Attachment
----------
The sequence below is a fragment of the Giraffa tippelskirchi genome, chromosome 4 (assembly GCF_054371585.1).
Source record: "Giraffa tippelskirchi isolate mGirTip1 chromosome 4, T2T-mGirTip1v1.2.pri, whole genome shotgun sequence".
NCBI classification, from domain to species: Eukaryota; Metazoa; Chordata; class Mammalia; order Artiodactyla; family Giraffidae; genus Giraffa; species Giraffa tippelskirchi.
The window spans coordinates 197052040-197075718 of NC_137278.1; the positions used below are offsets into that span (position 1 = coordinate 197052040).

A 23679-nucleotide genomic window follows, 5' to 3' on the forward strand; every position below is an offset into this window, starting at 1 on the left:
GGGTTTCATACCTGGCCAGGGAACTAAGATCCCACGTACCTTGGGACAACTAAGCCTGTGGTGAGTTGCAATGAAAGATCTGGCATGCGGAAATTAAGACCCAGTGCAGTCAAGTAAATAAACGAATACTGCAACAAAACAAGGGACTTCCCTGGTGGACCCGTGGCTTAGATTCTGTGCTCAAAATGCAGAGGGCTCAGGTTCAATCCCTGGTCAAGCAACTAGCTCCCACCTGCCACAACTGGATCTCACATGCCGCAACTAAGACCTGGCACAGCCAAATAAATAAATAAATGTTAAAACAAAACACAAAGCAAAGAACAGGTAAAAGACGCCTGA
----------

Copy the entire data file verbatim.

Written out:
The sequence below is a fragment of the Giraffa tippelskirchi genome, chromosome 4 (assembly GCF_054371585.1).
Source record: "Giraffa tippelskirchi isolate mGirTip1 chromosome 4, T2T-mGirTip1v1.2.pri, whole genome shotgun sequence".
NCBI classification, from domain to species: Eukaryota; Metazoa; Chordata; class Mammalia; order Artiodactyla; family Giraffidae; genus Giraffa; species Giraffa tippelskirchi.
The window spans coordinates 197052040-197075718 of NC_137278.1; the positions used below are offsets into that span (position 1 = coordinate 197052040).

A 23679-nucleotide genomic window follows, 5' to 3' on the forward strand; every position below is an offset into this window, starting at 1 on the left:
GGGTTTCATACCTGGCCAGGGAACTAAGATCCCACGTACCTTGGGACAACTAAGCCTGTGGTGAGTTGCAATGAAAGATCTGGCATGCGGAAATTAAGACCCAGTGCAGTCAAGTAAATAAACGAATACTGCAACAAAACAAGGGACTTCCCTGGTGGACCCGTGGCTTAGATTCTGTGCTCAAAATGCAGAGGGCTCAGGTTCAATCCCTGGTCAAGCAACTAGCTCCCACCTGCCACAACTGGATCTCACATGCCGCAACTAAGACCTGGCACAGCCAAATAAATAAATAAATGTTAAAACAAAACACAAAGCAAAGAACAGGTAAAAGACGCCTGA